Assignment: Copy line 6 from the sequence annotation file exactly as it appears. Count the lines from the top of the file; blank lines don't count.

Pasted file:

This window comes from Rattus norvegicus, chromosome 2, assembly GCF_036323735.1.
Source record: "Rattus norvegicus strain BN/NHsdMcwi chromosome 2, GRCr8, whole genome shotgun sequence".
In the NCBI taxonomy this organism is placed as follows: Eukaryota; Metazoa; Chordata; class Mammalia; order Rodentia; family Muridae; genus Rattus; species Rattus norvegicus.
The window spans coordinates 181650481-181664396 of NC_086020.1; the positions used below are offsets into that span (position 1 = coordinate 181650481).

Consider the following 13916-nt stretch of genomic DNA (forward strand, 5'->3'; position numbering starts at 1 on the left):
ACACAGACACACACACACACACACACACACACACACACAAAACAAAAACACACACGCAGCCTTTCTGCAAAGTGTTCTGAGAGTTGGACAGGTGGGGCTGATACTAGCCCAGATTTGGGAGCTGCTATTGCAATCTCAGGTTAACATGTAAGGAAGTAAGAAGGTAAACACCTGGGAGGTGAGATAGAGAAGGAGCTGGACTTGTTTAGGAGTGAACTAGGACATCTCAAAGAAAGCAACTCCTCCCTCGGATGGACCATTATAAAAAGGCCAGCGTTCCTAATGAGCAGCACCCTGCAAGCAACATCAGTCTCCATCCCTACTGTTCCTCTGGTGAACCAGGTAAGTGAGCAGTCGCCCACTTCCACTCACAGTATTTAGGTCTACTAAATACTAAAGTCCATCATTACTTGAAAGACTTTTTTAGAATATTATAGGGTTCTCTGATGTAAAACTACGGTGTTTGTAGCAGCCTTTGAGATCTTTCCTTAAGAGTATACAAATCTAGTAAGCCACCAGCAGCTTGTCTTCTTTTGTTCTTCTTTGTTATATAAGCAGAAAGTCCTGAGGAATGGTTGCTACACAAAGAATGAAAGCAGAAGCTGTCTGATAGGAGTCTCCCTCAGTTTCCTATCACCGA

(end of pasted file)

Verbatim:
ACACAGACACACACACACACACACACACACACACACACAAAACAAAAACACACACGCAGCCTTTCTGCAAAGTGTTCTGAGAGTTGGACAGGTGGGGCTGATACTAGCCCAGATTTGGGAGCTGCTATTGCAATCTCAGGTTAACATGTAAGGAAGTAAGAAGGTAAACACCTGGGAGGTGAGATAGAGAAGGAGCTGGACTTGTTTAGGAGTGAACTAGGACATCTCAAAGAAAGCAACTCCTCCCTCGGATGGACCATTATAAAAAGGCCAGCGTTCCTAATGAGCAGCACCCTGCAAGCAACATCAGTCTCCATCCCTACTGTTCCTCTGGTGAACCAGGTAAGTGAGCAGTCGCCCACTTCCACTCACAGTATTTAGGTCTACTAAATACTAAAGTCCATCATTACTTGAAAGACTTTTTTAGAATATTATAGGGTTCTCTGATGTAAAACTACGGTGTTTGTAGCAGCCTTTGAGATCTTTCCTTAAGAGTATACAAATCTAGTAAGCCACCAGCAGCTTGTCTTCTTTTGTTCTTCTTTGTTATATAAGCAGAAAGTCCTGAGGAATGGTTGCTACACAAAGAATGAAAGCAGAAGCTGTCTGATAGGAGTCTCCCTCAGTTTCCTATCACCGA